Contractor to offer free advice over procurement strategy and construction programme for east London sites
Contractor Laing O’Rourke has joined up with the London 2012 Olympic Games bid team to work out a procurement strategy.
Others involved include the construction group Mace and the London Development Agency. The group must decide how the overall Olympic zone should be delivered by the construction industry.
Mace is a paid member of the Olympic masterplan team, whereas it is understood that Laing O’Rourke approached London 2012 to offer its services and would essentially be working without payment.
If London is successful in its bid, all major projects will almost certainly be tendered through the Official Journal of the European Union but Laing O’Rourke would gain some kudos from associating itself with the pre-construction work.
In a statement, the firm said: “Laing O’Rourke is acting as a construction and development consultancy. By gaining a full understanding of the venue and infrastructure proposals, as well as the anticipated project costs, we have been able to offer advice on procurement routes and the construction timeline.”
James Bulley, London 2012’s director of infrastructure, confirmed that the bid team was working with Laing O’Rourke. He said that the main work on procurement strategies could be completed by Christmas, although it would not be made public until the New Year.
Mark Channon, an LDA project executive, said that the team would be holding talks with the government on procuring the games. He said:
“It’s basically to decide how the overall Olympic park would be delivered. We’ll be having discussions with the Department for Culture, Media and Sport, the DTI, the ODPM and the Government Office for London.”
Meanwhile, building the Olympics could be made easier by the establishment of a single planning authority for the 2012 operation.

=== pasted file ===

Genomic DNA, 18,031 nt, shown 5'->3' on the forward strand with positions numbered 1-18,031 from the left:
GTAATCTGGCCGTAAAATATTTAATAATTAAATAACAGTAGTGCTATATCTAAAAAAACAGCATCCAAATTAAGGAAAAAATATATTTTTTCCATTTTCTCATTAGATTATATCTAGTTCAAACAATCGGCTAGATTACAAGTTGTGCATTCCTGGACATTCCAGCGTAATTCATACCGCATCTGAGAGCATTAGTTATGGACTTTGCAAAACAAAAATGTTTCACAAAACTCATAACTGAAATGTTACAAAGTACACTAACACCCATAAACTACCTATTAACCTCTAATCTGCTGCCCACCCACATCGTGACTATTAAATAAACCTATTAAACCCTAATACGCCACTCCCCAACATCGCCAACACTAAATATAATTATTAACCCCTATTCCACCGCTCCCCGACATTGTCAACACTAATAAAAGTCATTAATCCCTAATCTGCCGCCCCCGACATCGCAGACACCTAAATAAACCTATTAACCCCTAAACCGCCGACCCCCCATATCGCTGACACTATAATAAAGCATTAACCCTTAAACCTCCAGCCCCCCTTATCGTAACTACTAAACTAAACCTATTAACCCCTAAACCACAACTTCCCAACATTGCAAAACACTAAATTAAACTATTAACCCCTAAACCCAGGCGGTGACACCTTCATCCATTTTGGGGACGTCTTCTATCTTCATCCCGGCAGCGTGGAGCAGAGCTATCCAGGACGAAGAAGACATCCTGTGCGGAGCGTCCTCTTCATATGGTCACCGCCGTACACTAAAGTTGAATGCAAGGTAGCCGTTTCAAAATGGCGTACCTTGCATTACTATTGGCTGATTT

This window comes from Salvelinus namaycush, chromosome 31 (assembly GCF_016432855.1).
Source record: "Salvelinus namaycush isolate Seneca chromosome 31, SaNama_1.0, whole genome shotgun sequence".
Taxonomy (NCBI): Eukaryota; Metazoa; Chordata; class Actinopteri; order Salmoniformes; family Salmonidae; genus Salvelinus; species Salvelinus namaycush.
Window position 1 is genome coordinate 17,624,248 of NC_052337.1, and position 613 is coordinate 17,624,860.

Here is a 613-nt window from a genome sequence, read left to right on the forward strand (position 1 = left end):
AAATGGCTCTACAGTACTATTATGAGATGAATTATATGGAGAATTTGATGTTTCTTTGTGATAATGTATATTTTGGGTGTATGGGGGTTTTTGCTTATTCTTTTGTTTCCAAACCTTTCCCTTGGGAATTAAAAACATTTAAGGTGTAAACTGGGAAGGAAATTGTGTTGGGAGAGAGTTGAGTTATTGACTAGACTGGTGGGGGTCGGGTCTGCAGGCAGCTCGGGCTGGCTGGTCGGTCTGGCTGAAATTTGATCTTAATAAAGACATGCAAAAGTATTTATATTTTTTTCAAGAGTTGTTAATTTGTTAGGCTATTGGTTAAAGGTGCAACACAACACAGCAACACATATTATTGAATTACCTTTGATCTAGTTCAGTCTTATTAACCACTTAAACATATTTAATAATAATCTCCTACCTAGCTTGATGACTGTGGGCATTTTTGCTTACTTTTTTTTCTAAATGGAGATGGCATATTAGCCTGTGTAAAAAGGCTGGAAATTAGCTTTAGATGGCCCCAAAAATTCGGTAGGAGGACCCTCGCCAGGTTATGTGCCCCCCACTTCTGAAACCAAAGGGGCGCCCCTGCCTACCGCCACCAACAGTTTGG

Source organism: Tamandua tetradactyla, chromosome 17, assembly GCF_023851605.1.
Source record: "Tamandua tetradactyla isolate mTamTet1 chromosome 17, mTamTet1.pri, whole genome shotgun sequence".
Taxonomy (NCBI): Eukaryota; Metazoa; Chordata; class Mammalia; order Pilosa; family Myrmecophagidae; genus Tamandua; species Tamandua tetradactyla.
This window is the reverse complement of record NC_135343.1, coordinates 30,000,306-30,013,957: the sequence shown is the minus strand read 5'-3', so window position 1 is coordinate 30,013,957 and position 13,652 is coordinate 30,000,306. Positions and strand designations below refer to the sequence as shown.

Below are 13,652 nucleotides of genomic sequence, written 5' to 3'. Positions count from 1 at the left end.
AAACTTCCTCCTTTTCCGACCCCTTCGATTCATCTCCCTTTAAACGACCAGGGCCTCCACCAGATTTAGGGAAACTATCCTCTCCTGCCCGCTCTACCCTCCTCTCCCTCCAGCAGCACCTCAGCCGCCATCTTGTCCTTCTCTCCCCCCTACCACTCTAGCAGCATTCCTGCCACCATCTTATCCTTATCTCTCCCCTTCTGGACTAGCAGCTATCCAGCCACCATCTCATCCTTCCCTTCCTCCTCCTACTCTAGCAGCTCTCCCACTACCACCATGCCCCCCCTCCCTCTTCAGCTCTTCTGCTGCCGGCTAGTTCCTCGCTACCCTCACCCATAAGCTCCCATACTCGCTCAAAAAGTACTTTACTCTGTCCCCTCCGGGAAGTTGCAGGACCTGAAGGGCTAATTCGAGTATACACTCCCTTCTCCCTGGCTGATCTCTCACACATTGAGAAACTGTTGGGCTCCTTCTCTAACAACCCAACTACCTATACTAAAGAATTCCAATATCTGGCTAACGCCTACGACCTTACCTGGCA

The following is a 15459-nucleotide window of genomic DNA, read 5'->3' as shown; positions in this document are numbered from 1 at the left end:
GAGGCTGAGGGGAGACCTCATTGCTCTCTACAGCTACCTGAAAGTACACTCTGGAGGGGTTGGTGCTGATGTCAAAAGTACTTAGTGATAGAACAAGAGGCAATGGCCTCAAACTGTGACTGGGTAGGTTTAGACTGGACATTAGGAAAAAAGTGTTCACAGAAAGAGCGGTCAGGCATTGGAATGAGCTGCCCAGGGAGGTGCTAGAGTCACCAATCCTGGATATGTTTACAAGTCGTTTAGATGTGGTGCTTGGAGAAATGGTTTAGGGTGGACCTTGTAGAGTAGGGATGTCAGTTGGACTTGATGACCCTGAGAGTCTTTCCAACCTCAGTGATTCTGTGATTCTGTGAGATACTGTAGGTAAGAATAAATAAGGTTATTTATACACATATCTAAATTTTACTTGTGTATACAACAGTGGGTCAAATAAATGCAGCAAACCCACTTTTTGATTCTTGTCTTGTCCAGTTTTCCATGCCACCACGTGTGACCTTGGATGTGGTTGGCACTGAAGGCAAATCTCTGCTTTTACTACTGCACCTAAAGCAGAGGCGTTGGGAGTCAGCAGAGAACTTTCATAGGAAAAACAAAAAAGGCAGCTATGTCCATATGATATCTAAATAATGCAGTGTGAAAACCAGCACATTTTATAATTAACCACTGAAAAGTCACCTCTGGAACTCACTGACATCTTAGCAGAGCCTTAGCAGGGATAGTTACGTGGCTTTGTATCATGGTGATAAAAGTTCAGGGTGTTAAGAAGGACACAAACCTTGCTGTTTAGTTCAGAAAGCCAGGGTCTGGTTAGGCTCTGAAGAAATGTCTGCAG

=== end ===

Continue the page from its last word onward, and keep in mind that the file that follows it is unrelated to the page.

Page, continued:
Local and national officials last week discussed setting up an Olympic urban development corporation (UDC) to handle developments in the Lea Valley Olympic zone and any national planning issues arising from the games.
The Lea Valley is already part of a UDC, essentially a speeded-up planning authority, because it lies within the Thames Gateway UDC. However, the proposed body would be exclusively focused on the Olympics, according to insiders.
Guy Nicholson, Hackney council’s cabinet member for regeneration, said that the UDC would continue the work of the joint planning body set up by the five councils in the Olympics area.
It would liaise with bodies such as Transport for London, the ODPM and the DCMS, the government department that is taking the lead on the Olympics.
London 2012 has also revealed how much the Olympics would cost. The London Organising Committee of the Games’ operational budget for the Olympics and Paralympics is to be £1.5bn.
This does not include the capital cost of the venues or other permanent infrastructure. This should be funded by a £2.4bn package agreed by the government and the Mayor of London. Private sector investment is also expected.
This includes £560m for new venues in the Olympic Park, such as the Olympic Stadium, the Aquatic Centre and the Velodrome.
The redevelopment plan for the Lower Lea Valley, costs not associated with the games, has been estimated at £800m. It will be funded from central government and is not included in the £2.4bn.